Last week, we announced a partnership with HackensackUMC to bring this from concept to reality. And at HIMSS16, we began fleshing out plans with other clients to do the same.
As important as Digital Wayfinding and Indoor Navigation is to solving a major pain point in Patient and Visitor Experience, Connexient has always emphasized that this is really just the first step. Connexient’s driving vision and product roadmap is to Location-Enable the Enterprise, enabling, via our API + SDK, navigation-quality indoor maps and location services to be integrated into applications across patient experience, operations, security, facility management and more. There are then multiple streams of ROI to be gained from each additional integration.
We are actively planning and moving down that roadmap with the National Institutes of Health. At HIMSS16, we began to flesh this out with several other clients.
There was also great enthusiasm from mutual clients about the opportunities for ROI and value to patients and staff that can be delivered through our partnership with Stanley Healthcare. The next phase of this collaboration will be very exciting!
So, all-in-all HIMSS16 was the capstone on the next phase in the growth of the market and of Connexient. Look for lots of news and announcements that will come out of HIMSS16 in the months to come!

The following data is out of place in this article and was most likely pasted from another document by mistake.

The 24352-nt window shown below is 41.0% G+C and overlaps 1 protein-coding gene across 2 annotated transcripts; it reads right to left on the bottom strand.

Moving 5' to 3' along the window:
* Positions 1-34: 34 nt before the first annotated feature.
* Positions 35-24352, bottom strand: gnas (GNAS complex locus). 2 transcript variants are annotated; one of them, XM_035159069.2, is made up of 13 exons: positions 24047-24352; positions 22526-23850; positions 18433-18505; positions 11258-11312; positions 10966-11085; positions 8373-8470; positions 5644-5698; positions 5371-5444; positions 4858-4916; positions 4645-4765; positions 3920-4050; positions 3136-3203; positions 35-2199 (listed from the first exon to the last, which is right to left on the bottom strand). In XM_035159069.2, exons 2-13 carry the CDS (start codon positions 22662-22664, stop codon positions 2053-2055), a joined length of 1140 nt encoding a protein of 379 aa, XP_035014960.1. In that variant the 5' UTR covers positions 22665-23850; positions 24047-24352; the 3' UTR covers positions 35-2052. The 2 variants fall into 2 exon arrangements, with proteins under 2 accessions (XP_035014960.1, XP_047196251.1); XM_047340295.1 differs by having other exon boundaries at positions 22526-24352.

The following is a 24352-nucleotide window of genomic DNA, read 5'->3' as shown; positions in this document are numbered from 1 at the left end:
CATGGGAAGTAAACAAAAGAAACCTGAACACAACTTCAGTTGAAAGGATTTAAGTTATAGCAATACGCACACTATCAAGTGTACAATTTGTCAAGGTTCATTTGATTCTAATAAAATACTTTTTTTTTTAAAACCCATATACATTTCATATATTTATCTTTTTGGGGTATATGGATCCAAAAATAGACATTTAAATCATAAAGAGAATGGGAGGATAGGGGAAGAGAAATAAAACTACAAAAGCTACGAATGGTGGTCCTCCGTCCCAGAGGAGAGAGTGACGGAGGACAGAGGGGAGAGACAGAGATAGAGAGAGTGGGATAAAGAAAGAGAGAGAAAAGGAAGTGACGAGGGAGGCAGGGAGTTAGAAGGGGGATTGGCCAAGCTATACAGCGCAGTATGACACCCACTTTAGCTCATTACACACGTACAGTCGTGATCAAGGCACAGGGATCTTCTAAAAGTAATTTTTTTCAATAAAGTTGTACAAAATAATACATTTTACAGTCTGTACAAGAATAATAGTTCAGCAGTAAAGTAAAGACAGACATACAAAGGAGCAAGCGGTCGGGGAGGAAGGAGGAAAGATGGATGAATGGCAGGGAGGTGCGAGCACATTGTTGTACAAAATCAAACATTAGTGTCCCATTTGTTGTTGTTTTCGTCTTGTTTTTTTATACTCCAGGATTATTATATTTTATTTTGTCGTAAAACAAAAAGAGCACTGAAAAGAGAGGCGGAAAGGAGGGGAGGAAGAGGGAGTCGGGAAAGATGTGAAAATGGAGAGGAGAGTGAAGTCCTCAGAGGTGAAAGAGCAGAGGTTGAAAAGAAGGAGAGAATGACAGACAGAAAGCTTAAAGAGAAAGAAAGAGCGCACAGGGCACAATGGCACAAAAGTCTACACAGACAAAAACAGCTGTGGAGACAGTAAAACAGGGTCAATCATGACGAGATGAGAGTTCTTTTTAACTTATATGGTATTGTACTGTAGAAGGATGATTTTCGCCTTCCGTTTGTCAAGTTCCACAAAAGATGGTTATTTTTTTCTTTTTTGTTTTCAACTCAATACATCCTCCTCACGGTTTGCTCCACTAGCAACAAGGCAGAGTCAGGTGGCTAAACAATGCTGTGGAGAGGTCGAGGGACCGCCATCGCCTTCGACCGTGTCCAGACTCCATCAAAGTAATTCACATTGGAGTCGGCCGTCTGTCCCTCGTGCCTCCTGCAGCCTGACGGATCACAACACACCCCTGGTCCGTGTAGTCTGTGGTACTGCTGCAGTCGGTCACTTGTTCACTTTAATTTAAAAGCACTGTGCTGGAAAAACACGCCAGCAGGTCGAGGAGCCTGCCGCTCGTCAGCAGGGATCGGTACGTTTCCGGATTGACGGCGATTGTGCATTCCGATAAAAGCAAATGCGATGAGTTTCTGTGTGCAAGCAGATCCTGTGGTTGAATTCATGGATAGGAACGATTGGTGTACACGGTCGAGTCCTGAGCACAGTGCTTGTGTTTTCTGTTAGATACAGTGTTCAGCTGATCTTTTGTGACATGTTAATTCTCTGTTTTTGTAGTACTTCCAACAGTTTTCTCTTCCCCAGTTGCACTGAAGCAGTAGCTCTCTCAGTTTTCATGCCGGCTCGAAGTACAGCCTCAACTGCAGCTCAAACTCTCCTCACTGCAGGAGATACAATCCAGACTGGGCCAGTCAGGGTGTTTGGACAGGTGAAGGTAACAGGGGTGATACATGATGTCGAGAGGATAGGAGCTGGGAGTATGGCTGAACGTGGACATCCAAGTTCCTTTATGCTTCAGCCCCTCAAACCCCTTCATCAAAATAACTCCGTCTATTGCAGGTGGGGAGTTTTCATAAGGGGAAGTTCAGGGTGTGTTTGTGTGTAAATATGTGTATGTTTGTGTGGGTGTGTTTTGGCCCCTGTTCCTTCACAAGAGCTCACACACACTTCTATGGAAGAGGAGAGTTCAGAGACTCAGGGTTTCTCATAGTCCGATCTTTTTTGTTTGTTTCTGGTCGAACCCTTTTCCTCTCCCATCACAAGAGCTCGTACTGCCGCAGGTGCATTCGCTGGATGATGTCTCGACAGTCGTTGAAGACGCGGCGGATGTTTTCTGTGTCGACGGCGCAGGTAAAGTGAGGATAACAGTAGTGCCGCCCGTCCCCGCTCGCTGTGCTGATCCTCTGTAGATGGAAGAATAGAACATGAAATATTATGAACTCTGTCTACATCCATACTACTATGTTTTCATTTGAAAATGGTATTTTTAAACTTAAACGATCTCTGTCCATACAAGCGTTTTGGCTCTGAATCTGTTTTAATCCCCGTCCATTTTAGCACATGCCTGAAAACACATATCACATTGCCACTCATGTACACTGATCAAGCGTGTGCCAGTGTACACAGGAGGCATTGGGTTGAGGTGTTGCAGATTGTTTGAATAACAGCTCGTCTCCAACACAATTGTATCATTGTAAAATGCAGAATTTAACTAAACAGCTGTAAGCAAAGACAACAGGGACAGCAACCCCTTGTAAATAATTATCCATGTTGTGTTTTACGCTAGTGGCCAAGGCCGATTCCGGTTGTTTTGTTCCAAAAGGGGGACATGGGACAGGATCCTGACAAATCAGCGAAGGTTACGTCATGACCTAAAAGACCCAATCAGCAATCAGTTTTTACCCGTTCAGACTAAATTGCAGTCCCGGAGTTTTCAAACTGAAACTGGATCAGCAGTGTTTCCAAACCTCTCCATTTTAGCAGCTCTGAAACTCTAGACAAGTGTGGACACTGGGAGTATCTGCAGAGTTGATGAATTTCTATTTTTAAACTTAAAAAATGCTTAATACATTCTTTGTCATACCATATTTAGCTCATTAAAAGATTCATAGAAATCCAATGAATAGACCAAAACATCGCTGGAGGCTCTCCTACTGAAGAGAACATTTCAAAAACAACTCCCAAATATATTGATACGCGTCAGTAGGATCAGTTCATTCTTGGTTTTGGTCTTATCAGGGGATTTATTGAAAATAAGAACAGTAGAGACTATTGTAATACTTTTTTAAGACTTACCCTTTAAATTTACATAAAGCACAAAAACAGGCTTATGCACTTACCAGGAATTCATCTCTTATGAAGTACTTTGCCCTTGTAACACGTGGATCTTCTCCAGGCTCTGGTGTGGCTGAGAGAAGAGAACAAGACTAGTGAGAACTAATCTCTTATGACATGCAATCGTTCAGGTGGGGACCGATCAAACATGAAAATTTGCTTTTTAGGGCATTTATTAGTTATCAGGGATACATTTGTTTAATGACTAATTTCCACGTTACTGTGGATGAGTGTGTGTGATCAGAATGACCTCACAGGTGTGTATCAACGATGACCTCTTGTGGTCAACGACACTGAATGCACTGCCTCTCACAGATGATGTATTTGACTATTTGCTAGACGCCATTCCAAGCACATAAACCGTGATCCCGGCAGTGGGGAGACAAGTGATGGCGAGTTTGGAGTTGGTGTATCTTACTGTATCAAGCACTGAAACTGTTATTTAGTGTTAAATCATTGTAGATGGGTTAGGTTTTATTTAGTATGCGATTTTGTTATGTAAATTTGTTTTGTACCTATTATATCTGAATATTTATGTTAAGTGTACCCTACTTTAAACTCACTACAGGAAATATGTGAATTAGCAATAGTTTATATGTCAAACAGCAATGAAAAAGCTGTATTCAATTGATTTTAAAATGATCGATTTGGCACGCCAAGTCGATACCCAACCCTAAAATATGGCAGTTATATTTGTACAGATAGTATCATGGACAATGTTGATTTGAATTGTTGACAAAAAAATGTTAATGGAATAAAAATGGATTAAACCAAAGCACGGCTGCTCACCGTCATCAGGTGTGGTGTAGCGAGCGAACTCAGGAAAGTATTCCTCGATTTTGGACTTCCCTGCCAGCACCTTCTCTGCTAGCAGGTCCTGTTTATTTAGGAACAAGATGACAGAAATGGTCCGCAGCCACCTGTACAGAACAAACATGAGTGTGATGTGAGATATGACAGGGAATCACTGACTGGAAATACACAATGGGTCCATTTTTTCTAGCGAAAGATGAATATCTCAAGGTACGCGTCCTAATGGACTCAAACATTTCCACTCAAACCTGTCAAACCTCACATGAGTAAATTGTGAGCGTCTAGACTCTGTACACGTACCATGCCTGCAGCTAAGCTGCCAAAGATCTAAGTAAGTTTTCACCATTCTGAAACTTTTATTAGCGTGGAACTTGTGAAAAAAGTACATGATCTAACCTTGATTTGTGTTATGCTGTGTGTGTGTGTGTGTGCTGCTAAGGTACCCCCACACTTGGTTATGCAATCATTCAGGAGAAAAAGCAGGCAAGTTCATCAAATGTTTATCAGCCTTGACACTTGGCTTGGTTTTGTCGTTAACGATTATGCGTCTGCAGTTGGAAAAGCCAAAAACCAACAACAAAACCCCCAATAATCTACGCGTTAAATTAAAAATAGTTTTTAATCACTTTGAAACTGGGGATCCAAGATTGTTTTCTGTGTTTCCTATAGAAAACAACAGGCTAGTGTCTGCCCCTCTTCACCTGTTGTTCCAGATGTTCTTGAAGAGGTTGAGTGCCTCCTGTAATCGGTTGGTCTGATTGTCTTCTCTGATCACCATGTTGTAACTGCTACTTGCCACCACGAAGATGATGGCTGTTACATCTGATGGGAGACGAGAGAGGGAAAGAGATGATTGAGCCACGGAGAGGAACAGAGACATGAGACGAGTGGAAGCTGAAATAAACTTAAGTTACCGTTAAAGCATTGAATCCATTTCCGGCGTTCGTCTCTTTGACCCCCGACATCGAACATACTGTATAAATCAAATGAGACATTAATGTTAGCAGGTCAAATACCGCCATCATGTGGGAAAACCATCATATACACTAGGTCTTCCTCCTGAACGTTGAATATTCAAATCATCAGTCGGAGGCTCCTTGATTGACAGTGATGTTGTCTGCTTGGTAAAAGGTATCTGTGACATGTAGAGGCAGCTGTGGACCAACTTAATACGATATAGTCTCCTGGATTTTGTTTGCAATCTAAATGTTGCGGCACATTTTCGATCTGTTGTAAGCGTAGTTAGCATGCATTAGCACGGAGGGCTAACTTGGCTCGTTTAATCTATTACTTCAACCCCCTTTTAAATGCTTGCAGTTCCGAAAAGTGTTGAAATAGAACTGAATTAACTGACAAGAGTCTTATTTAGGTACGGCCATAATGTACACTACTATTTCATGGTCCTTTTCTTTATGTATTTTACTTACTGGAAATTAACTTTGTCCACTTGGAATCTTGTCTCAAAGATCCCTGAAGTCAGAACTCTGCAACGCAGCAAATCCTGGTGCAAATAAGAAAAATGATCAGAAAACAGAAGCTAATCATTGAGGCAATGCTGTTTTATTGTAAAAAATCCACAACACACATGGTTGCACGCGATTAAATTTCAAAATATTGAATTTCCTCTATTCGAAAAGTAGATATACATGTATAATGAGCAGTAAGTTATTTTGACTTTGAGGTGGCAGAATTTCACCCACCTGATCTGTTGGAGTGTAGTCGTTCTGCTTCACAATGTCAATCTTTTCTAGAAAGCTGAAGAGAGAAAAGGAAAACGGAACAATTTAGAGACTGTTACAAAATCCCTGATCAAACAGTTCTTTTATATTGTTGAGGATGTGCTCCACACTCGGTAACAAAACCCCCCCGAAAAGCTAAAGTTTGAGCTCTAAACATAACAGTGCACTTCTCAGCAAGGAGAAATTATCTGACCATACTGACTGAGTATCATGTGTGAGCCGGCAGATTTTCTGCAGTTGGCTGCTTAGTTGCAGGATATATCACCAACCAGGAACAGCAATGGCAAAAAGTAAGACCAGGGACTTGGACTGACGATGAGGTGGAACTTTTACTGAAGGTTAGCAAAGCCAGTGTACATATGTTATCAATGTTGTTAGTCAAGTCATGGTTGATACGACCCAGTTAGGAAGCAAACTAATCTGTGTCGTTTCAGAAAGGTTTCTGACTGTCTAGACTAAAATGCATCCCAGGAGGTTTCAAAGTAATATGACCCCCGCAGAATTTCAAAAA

We are very proud to announce today that Hackensack UMC has selected and is deploying MediNav in partnership to drive innovation, transformation and Enterprise ROI in Healthcare that will encompass two tracks of innovation.
A focal point for Connexient and HackensackUMC will be to develop and pioneer an innovative "Airline Check-in Model" for patient experience where digital wayfinding, navigation and location services are integrated with appointment scheduling and patient flow solutions. When fully deployed, this model will bring multiple benefits to HackensackUMC and its patients:
HackensackUMC will leverage the Connexient API + SDK to integrate MediNav maps, routing, directions and navigation into the new HackensackUMC mobile app patient engagement mobile application, Web site and patient portal. This is another huge and very exciting milestone for Connexient. While the initial integration focused on the problem of Patient Experience is important, the Connexient SDK + API also enables our clients to integrate MediNav maps, navigation and location services into applications and platforms across the Enterprise, such as operations (staff and clinical workflow), asset tracking, security, facility management and more. Each integration will bring increasing ROI to the Enterprise and benefits to the end users.